Bernard Shaw: A Critical View by Nicholas Grene (auth.)

By Nicholas Grene (auth.)

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But the attempt to suggest that there is any form of emotional reality underlying it is likely to be quite properly ignored by an audience. Arms and the Man has just that superficial degree of resemblance to reality which is necessary for the best fantastic comedy. Any claim that it has more would destroy our appreciation of its peculiar excellence. In July 1894 Shaw defended Arms and the Man as 'A Dramatic Realist to his Critics'. But some months earlier, he had denied that he was 'an advocate for stage realism': 'I am an advocate for stage illusion; stage realism is a contradiction in terms.

There is one speech, and one speech only, in Arms and the Man which brings home the grim reality of war. In the midst of the thickest of the comic confusion between Sergi us, Raina and Bluntschli in Act III it is revealed that Bluntschli's friend who had passed on the story of his midnight escapade at the Petkoffs' is 'dead. Burnt alive'. Bluntschli: Shot in the hip in a woodyard. Couldn't drag himself out. Your fellows' shells set the timber on fire and burnt him, with half a dozen other poor devils in the same predicament.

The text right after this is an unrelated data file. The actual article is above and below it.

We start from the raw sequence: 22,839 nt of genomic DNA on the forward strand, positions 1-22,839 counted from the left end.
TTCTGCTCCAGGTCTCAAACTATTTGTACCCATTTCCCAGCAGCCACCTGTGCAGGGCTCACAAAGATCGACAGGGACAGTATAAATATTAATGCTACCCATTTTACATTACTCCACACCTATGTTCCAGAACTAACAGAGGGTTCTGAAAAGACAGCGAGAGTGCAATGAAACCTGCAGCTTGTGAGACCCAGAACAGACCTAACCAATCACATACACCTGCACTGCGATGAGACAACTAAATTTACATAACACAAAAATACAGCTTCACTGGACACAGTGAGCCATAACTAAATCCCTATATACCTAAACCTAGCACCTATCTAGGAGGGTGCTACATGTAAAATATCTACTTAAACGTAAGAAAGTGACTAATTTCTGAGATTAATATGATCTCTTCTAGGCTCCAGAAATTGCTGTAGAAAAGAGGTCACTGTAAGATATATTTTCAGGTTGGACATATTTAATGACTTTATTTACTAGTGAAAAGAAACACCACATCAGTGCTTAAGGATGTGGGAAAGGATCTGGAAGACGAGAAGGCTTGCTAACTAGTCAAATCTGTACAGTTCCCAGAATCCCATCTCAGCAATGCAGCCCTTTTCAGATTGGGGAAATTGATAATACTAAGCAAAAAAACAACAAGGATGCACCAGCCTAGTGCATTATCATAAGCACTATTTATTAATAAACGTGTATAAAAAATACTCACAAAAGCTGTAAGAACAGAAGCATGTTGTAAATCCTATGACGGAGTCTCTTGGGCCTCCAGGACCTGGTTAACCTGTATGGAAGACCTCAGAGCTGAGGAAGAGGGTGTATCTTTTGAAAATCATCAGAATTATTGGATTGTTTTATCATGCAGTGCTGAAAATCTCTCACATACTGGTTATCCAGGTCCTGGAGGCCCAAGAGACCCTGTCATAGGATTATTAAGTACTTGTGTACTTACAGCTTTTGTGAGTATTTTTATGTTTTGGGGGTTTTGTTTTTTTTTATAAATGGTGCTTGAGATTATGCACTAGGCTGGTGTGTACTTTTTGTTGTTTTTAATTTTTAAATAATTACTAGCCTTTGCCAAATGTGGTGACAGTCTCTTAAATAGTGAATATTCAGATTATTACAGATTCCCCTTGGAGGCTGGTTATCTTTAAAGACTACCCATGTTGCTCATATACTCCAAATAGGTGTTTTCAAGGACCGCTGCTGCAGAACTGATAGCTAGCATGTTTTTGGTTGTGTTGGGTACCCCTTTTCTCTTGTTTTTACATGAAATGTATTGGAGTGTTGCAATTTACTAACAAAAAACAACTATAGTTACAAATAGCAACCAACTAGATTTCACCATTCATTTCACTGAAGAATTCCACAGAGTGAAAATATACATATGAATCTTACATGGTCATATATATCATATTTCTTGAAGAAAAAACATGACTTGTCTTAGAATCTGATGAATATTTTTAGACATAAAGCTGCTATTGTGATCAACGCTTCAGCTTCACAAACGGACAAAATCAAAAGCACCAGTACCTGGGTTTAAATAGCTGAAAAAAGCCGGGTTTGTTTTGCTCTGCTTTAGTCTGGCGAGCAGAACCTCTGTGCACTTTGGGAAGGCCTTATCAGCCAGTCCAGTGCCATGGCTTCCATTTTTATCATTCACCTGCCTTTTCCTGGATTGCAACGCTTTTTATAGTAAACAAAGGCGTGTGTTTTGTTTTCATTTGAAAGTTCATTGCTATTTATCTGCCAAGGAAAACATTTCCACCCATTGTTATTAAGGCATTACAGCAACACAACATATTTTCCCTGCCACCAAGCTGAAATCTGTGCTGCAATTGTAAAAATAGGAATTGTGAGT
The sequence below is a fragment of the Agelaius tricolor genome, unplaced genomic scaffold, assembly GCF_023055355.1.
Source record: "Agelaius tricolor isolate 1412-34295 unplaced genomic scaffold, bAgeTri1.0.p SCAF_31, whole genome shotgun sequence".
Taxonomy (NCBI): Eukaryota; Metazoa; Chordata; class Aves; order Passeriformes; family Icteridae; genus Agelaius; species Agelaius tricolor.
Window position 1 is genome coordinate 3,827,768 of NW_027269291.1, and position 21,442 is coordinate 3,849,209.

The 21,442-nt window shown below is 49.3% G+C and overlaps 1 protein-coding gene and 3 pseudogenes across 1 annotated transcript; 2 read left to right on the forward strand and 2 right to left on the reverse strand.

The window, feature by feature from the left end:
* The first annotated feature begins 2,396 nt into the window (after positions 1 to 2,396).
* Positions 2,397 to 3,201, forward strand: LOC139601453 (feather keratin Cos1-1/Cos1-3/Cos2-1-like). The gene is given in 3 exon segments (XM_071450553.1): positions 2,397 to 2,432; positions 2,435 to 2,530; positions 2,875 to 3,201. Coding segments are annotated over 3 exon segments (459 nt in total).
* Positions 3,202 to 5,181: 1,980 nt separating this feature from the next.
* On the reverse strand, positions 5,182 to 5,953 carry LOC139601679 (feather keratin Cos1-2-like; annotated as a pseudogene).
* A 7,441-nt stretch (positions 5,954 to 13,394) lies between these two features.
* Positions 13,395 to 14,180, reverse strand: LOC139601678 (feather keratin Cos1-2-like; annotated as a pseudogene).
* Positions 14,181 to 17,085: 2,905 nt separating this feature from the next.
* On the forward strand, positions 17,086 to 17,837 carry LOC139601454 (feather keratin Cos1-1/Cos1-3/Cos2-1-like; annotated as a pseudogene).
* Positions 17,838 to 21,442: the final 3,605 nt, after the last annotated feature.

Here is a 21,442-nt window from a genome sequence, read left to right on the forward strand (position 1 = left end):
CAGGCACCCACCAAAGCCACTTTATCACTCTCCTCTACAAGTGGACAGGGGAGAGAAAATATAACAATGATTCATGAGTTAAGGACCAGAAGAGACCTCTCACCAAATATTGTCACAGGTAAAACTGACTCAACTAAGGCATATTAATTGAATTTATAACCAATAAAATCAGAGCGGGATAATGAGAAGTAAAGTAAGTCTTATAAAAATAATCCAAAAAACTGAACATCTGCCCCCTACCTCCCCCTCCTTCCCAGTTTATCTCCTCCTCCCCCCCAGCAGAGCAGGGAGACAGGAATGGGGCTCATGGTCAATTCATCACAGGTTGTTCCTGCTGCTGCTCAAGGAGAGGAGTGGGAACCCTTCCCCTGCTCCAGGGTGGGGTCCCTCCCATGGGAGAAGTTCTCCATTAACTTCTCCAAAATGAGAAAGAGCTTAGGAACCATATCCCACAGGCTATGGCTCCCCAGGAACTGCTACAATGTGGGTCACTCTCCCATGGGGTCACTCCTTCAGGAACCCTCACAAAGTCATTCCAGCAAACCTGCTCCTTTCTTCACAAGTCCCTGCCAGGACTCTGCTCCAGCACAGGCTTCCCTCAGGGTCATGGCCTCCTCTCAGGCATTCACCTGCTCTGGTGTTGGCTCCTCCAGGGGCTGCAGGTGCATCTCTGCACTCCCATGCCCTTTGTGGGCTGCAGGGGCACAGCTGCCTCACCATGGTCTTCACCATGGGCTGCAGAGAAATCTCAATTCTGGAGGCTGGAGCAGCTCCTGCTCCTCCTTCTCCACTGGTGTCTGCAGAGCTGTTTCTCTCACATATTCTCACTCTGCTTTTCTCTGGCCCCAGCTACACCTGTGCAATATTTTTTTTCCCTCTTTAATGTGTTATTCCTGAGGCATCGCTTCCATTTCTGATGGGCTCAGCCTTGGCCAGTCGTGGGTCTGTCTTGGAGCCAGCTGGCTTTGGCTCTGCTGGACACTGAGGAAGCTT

Vivie[sitting down with a shrug, no longer confident;for her replies, which have sounded sensible and strong to her sofar, now begin to ring rather woodenly and even priggishly against the new tone ofher mother]: Dont think for a moment I set myself above you in any way. (CP, I, 30 9) Mrs Warren's revelation of her past life which follows, carrying with it Shaw's polemic anti-capitalist argument, knocks us backward by its emotional force, as it does Vivie. ing at her] My dear mother: you are a wonderful woman: you are stronger than all England.

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